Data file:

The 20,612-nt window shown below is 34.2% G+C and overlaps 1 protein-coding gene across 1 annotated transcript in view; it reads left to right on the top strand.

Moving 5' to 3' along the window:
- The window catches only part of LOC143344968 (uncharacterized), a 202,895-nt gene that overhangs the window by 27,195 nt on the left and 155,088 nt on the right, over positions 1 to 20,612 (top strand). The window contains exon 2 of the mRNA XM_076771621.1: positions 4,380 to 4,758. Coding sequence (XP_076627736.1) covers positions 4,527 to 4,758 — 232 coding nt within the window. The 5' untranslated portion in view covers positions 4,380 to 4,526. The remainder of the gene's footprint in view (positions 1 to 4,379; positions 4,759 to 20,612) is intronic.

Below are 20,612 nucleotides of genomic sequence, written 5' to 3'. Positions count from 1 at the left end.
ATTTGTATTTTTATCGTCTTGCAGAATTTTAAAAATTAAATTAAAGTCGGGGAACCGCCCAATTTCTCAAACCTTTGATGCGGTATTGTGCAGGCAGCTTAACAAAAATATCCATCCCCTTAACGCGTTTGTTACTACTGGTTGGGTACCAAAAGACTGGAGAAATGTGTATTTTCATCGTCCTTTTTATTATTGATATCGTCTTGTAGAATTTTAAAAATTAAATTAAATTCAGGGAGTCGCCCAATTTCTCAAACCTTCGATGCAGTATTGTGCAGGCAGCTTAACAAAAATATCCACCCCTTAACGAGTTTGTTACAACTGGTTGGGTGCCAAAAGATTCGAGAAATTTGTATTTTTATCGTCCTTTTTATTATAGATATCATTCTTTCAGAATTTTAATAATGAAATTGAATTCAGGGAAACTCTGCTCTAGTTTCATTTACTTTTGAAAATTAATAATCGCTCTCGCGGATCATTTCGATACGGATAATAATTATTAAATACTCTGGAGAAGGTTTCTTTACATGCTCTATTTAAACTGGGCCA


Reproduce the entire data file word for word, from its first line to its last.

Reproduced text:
The 20,612-nt window shown below is 34.2% G+C and overlaps 1 protein-coding gene across 1 annotated transcript in view; it reads left to right on the top strand.

Moving 5' to 3' along the window:
- The window catches only part of LOC143344968 (uncharacterized), a 202,895-nt gene that overhangs the window by 27,195 nt on the left and 155,088 nt on the right, over positions 1 to 20,612 (top strand). The window contains exon 2 of the mRNA XM_076771621.1: positions 4,380 to 4,758. Coding sequence (XP_076627736.1) covers positions 4,527 to 4,758 — 232 coding nt within the window. The 5' untranslated portion in view covers positions 4,380 to 4,526. The remainder of the gene's footprint in view (positions 1 to 4,379; positions 4,759 to 20,612) is intronic.

Below are 20,612 nucleotides of genomic sequence, written 5' to 3'. Positions count from 1 at the left end.
ATTTGTATTTTTATCGTCTTGCAGAATTTTAAAAATTAAATTAAAGTCGGGGAACCGCCCAATTTCTCAAACCTTTGATGCGGTATTGTGCAGGCAGCTTAACAAAAATATCCATCCCCTTAACGCGTTTGTTACTACTGGTTGGGTACCAAAAGACTGGAGAAATGTGTATTTTCATCGTCCTTTTTATTATTGATATCGTCTTGTAGAATTTTAAAAATTAAATTAAATTCAGGGAGTCGCCCAATTTCTCAAACCTTCGATGCAGTATTGTGCAGGCAGCTTAACAAAAATATCCACCCCTTAACGAGTTTGTTACAACTGGTTGGGTGCCAAAAGATTCGAGAAATTTGTATTTTTATCGTCCTTTTTATTATAGATATCATTCTTTCAGAATTTTAATAATGAAATTGAATTCAGGGAAACTCTGCTCTAGTTTCATTTACTTTTGAAAATTAATAATCGCTCTCGCGGATCATTTCGATACGGATAATAATTATTAAATACTCTGGAGAAGGTTTCTTTACATGCTCTATTTAAACTGGGCCA